Believing that Allah is compassionate but less so when funded by the CIA, I haven't been as worried about Salmon Rushdie as many of you. Though maybe you know something I don't. I surely affirm his freedom of expression and right to personal safety. But I think our writers and booksellers were poorly used when Viking/Penguin decided to flood the world market with Satanic Verses, despite Islamic law's predictable reaction. Resulting contempt for Islamic law and Islam harmed Islamic peoples in America, was partly responsible for the public's acceptance of the Gulf War, bombing of Muslim civilian populations and lethal continuing sanctions. Iraq didn't really fight the Gulf War, and to varying degrees the UN's Convention on Genocide was broken by the US and allies, or as Chomsky indicates of East Timor: a genocide, if the responsibility were anyone else's.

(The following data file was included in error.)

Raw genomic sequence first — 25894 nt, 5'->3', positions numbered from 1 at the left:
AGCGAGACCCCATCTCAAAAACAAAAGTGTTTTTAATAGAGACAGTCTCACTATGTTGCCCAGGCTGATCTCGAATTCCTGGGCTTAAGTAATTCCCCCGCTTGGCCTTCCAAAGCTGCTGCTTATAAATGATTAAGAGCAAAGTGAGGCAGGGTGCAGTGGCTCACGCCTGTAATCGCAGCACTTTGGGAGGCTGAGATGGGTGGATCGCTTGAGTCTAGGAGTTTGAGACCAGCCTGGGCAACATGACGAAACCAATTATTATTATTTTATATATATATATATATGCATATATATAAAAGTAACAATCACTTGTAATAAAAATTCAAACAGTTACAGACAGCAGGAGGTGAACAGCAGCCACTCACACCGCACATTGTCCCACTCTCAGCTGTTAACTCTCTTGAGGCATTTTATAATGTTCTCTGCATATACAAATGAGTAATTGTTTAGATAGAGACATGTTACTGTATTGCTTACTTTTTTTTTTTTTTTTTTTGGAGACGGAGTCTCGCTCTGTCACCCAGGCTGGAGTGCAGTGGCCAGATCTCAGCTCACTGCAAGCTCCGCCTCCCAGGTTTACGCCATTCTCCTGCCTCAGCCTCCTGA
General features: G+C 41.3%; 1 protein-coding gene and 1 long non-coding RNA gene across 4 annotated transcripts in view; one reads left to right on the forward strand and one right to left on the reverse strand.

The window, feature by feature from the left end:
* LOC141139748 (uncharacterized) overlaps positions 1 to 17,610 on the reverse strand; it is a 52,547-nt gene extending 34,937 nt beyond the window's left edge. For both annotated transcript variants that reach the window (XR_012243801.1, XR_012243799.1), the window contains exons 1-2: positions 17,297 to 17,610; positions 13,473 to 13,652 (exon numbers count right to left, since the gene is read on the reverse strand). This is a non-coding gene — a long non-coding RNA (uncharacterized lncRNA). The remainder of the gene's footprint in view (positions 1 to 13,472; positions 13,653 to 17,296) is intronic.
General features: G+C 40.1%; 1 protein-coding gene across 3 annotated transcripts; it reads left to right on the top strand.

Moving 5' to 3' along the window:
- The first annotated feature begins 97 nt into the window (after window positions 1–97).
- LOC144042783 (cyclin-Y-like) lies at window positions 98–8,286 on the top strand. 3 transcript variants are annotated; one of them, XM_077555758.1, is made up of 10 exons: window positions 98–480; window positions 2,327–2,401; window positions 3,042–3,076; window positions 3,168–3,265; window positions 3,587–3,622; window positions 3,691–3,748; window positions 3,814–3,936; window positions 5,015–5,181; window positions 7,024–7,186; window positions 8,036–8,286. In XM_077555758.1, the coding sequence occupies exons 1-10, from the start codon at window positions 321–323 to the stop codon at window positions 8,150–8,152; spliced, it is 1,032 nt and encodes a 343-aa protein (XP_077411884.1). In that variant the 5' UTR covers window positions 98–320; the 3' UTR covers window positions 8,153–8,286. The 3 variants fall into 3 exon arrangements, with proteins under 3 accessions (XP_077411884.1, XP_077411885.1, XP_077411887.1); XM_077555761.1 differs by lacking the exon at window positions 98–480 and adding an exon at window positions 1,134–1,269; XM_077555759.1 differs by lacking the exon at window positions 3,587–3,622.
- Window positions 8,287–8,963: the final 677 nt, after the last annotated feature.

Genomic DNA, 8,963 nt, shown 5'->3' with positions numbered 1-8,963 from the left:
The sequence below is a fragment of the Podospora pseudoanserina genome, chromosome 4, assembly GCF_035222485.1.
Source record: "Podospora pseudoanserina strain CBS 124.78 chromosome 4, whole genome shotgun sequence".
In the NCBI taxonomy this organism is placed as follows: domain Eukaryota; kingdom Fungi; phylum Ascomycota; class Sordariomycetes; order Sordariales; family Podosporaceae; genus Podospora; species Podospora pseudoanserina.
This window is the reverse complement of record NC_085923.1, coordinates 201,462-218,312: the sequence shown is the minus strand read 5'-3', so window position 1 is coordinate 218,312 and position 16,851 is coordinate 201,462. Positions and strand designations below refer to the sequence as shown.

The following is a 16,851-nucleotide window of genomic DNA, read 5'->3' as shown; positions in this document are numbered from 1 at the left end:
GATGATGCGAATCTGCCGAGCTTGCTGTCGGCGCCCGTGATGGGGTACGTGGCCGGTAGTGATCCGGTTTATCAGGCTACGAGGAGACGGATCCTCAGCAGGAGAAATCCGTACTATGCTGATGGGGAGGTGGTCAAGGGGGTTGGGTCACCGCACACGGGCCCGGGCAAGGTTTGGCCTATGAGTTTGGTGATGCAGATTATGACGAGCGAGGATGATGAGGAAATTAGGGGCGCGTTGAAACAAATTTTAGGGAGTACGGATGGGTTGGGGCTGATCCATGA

If our concern is freedom of expression rather than its propaganda value in faulting Islamic Law, why isn't Mumia Abu-Jamal a constant concern? The African-American journalist waits on death row in Pennsylvania.

    The circumstances of his arrest and conviction (as presented by The Nation, 4/23/90) intimidate freedom of expression here in the US: a journalist who favored defendants on trial in the shooting death of a policeman, is subsequently almost killed, accused and convicted of shooting a policeman. The attempted murder of Abu-Jamal by police at his arrest was then covered over by charges against him. His trial, legal representation, the prosecution's tactics and evidence, raise obvious legal and ethical doubts. These doubts don't justify the killing of a policeman. They do deny the right of society to take a possibly innocent man's life in revenge. And if you've ever tried to write about crimes by law enforcement, you'll know that illegal retribution by police is a much deeper threat to freedom of expression than the usual silencing of a journalist through loss of his job.